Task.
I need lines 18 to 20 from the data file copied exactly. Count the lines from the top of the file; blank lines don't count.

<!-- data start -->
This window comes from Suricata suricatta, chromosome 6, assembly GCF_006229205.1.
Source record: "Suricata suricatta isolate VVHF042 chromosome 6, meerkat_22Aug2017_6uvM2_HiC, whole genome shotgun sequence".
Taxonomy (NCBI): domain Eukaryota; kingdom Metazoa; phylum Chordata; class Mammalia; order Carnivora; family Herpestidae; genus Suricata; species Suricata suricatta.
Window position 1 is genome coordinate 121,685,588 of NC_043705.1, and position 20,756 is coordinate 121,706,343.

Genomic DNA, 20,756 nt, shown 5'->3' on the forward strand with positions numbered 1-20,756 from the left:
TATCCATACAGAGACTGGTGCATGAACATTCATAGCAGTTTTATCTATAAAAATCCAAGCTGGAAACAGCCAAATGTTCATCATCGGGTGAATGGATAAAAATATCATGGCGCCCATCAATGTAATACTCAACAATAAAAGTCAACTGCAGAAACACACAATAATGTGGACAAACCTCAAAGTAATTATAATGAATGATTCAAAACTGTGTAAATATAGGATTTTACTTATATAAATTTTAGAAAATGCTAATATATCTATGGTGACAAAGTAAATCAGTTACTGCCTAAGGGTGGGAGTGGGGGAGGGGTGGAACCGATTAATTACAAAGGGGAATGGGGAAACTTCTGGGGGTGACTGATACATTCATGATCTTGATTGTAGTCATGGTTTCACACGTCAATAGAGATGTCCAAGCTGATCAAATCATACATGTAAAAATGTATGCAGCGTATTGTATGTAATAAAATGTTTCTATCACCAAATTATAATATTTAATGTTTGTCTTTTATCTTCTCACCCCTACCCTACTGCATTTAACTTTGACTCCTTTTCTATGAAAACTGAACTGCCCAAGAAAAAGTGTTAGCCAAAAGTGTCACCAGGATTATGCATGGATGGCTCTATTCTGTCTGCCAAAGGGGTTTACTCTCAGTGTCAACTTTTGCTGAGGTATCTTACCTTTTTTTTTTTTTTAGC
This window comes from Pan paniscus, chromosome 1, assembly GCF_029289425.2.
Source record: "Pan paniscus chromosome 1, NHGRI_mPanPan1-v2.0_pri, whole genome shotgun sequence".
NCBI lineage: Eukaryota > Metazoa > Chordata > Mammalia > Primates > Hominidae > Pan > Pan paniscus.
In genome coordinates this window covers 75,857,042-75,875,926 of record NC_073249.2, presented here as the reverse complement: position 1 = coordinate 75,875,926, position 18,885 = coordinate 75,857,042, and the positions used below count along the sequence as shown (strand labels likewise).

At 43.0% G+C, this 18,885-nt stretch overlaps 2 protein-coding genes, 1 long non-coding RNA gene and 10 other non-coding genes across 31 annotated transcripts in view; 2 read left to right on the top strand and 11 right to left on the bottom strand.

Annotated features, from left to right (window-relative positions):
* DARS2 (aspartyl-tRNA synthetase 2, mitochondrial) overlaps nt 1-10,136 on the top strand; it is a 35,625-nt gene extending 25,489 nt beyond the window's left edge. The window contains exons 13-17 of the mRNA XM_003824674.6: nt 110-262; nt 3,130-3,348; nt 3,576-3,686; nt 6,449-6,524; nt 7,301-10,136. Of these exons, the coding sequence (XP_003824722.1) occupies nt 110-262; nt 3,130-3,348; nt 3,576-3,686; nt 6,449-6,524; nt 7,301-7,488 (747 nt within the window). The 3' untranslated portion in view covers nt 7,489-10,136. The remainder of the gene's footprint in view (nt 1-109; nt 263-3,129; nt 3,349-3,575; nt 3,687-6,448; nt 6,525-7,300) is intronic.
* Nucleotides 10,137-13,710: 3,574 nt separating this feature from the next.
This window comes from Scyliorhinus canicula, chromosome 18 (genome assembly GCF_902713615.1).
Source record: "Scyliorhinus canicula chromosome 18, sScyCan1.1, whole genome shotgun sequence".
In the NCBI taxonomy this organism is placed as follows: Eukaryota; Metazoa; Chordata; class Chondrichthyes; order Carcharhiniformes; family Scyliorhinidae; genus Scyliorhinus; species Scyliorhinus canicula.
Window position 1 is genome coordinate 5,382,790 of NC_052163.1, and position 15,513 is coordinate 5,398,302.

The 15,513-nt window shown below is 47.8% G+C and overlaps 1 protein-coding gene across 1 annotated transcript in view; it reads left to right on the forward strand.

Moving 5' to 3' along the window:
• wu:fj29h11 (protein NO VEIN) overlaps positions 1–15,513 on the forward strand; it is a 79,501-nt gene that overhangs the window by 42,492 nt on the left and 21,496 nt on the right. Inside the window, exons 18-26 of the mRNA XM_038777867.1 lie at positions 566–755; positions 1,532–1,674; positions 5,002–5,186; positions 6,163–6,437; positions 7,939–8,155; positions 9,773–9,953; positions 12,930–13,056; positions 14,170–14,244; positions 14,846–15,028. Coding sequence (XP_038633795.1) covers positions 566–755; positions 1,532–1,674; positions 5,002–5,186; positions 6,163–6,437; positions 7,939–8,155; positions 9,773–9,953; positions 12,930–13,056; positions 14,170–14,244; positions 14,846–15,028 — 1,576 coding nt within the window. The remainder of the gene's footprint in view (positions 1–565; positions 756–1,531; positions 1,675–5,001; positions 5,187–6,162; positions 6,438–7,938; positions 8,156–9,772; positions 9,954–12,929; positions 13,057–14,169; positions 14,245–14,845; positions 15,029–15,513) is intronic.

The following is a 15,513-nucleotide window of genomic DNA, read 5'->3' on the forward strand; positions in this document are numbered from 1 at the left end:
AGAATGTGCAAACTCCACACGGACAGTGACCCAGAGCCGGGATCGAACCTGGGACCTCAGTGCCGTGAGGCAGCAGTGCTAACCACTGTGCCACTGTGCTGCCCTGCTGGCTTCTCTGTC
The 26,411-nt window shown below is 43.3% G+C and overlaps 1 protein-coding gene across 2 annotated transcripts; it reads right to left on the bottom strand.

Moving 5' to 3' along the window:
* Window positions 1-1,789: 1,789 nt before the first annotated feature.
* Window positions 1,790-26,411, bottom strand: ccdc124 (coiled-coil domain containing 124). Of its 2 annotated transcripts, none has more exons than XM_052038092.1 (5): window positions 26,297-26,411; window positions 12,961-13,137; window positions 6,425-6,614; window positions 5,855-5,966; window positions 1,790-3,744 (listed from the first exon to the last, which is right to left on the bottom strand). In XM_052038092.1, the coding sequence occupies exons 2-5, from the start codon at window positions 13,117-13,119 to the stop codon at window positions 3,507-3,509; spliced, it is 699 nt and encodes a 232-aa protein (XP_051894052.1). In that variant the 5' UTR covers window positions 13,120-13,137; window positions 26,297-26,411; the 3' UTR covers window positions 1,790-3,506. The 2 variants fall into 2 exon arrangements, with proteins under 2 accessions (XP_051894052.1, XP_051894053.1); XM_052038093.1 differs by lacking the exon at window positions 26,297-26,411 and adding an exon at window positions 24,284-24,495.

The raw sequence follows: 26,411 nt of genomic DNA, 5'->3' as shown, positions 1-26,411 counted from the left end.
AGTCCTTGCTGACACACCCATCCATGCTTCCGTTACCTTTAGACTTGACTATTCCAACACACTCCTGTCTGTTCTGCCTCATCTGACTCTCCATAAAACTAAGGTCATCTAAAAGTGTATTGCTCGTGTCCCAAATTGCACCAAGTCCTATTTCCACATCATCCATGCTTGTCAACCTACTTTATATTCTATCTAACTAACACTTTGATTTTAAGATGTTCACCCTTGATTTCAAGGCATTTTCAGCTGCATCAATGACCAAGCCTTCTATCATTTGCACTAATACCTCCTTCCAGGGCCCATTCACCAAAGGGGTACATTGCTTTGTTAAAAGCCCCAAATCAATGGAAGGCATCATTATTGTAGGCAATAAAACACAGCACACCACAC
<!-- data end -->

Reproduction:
Window position 1 is genome coordinate 5,382,790 of NC_052163.1, and position 15,513 is coordinate 5,398,302.

The 15,513-nt window shown below is 47.8% G+C and overlaps 1 protein-coding gene across 1 annotated transcript in view; it reads left to right on the forward strand.

Moving 5' to 3' along the window: